3.  My mom and I had the following conversation after I returned from the pharmacy:

Me: What does it mean if a guy pharmacist tells me he likes my scarf?  Does it mean he's hitting on me, or he's gay?
My mother: I think it means he likes your scarf.

Touche, mom.

4.  I got to ride a horse on Monday for the first time in a couple of years.  Someday soon I'll write a post about how much riding means to me and how excited I am that it's back in my life.  Suffice to say now, settling into the saddle on Elvis's back felt like coming home.

There are big changes going on in my life right now.  Some good, some not so good.  But change, whether I like it or not, is inevitable and it's happening and there's nothing I can do about it.  So I'm just trying to hang on for the ride and go through the motions.  And limit my shower time to less than twenty minutes.

Wednesday, October 19, 2011

Up, Up and Away!

You guys.

Something important happened this weekend.  Actually, several important things happened this weekend, but there will be an organized, itemized blog post describing them all once they have all been thoroughly sorted out and I can type with two hands instead of using one to knock on wood the entire time I type.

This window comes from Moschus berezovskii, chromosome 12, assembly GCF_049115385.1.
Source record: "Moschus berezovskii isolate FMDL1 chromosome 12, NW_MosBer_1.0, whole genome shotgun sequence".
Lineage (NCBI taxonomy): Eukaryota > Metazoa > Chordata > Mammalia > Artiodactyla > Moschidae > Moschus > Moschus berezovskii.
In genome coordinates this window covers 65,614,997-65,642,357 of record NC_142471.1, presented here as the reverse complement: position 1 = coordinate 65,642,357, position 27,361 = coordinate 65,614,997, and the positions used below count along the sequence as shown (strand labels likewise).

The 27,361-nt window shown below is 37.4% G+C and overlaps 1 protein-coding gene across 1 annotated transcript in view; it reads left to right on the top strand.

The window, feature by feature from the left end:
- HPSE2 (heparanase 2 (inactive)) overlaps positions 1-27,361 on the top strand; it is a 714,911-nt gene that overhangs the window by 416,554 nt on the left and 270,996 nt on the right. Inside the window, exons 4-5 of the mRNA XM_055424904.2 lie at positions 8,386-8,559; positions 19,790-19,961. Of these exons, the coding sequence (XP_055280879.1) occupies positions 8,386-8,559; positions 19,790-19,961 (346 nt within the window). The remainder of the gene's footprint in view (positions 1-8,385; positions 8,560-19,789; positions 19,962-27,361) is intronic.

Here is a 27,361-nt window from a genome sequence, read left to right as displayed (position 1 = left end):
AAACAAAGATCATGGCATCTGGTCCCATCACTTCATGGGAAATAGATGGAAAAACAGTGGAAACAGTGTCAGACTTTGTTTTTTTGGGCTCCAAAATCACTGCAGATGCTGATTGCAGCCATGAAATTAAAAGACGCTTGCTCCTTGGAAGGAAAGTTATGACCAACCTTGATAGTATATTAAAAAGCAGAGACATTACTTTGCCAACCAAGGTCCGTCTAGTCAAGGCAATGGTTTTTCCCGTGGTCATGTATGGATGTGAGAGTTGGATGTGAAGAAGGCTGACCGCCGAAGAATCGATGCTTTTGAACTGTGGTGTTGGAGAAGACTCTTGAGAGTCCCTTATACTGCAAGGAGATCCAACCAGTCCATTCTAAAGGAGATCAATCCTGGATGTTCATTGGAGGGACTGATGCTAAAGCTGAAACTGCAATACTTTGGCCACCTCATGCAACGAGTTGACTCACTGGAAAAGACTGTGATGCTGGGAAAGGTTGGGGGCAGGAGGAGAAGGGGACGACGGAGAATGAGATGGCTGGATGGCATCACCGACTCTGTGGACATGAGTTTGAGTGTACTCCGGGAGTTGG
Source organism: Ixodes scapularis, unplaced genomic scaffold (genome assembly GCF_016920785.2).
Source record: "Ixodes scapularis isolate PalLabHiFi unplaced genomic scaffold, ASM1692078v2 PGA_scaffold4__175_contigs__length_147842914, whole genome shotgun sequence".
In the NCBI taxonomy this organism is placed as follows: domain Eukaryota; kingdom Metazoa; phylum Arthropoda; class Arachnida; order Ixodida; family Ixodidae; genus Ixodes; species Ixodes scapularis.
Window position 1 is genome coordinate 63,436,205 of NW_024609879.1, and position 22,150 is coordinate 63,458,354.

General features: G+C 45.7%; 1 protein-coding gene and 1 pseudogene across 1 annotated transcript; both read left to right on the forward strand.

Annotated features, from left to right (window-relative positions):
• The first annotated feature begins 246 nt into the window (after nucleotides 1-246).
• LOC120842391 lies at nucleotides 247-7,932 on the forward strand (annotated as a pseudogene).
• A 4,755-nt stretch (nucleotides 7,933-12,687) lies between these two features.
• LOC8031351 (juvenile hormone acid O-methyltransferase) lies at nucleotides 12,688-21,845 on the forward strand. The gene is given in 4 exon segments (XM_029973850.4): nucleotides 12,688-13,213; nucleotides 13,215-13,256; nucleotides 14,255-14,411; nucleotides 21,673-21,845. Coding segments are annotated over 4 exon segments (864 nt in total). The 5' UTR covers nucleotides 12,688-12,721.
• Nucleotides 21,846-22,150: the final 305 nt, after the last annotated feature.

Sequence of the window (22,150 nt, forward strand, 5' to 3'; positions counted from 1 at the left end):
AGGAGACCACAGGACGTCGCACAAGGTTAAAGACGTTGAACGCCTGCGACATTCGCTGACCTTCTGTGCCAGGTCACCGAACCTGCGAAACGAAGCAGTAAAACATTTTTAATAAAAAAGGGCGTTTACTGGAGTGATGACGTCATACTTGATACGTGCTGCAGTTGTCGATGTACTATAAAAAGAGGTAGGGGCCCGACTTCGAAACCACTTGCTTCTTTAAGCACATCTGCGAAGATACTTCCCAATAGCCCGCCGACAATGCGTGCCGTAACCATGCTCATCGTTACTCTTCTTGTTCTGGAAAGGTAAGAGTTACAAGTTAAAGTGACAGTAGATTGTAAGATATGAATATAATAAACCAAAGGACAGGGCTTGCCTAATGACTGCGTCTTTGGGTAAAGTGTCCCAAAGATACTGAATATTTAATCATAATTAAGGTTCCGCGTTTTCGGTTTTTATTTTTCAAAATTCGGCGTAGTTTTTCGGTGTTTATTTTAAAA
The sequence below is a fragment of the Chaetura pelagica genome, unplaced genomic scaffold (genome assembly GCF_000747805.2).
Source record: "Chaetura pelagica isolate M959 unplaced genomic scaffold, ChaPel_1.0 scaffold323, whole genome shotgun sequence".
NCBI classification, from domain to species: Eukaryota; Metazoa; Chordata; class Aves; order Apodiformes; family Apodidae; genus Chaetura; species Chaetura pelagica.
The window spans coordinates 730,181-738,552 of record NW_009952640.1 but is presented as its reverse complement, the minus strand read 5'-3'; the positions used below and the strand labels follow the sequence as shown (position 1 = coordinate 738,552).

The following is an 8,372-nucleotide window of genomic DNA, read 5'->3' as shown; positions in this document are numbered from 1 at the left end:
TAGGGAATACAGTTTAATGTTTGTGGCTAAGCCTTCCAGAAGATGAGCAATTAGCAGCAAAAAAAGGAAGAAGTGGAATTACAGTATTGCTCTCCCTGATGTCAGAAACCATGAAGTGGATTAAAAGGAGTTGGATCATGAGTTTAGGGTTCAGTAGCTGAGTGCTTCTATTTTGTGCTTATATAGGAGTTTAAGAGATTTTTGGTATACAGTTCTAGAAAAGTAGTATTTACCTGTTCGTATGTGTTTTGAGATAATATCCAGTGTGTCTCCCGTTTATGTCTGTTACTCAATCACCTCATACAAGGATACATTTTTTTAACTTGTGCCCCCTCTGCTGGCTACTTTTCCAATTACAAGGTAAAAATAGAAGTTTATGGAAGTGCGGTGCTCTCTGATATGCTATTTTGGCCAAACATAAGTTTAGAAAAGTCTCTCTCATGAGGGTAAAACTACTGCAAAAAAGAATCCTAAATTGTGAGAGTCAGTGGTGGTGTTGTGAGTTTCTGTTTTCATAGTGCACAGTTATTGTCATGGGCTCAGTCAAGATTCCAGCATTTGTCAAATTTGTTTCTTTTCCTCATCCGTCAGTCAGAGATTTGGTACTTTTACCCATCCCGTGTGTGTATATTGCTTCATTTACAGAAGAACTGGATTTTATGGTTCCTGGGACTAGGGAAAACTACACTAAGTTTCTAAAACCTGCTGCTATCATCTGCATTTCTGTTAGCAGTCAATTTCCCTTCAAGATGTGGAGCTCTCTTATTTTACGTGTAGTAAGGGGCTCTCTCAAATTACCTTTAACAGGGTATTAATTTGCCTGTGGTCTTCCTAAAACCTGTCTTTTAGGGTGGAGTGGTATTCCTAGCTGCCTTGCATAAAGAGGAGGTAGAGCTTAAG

This weekend - I grew an inch.  Yes, that's right.  My entire life (well, since I was 14 and stopped growing), I have been 5'6".  Quite literally, every time in the past 4-5 years that someone has asked me how tall I am and I tell them, they say something along the lines of, "Wow, you don't look it, you look much taller!"  I smile and nod, and think something along the lines of, "My goodness, your eyes must be far more accurate than the measuring tool at my doctor's office."

So this weekend, my friend got fed up with the whole argument, lined me up barefoot against the wall, penciled a mark at the top of my head and I AM FIVE FEET AND SEVEN AND ONE QUARTER INCHES TALL.